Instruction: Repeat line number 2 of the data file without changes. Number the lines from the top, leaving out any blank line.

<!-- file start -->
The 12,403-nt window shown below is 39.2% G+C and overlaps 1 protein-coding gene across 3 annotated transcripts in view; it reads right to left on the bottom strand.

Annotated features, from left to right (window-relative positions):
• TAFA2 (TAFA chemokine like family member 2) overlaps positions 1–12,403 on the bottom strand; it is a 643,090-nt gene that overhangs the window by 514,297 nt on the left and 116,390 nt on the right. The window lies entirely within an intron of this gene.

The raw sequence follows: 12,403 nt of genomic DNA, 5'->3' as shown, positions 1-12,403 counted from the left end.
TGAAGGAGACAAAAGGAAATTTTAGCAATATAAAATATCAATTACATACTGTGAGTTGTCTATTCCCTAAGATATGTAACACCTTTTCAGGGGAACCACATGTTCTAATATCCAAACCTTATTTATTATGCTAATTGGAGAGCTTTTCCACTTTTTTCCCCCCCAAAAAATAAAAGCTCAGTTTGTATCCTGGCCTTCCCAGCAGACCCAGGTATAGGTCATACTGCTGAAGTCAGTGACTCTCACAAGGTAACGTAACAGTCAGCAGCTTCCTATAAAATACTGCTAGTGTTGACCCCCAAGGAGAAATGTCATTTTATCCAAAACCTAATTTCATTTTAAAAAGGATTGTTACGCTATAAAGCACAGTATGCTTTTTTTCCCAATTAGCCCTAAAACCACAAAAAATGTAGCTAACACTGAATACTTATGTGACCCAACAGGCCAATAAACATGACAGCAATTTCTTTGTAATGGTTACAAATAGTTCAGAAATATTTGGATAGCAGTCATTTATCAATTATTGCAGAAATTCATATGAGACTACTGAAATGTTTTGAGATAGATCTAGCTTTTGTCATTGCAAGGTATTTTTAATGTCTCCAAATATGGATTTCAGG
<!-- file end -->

Annotated features, from left to right (window-relative positions):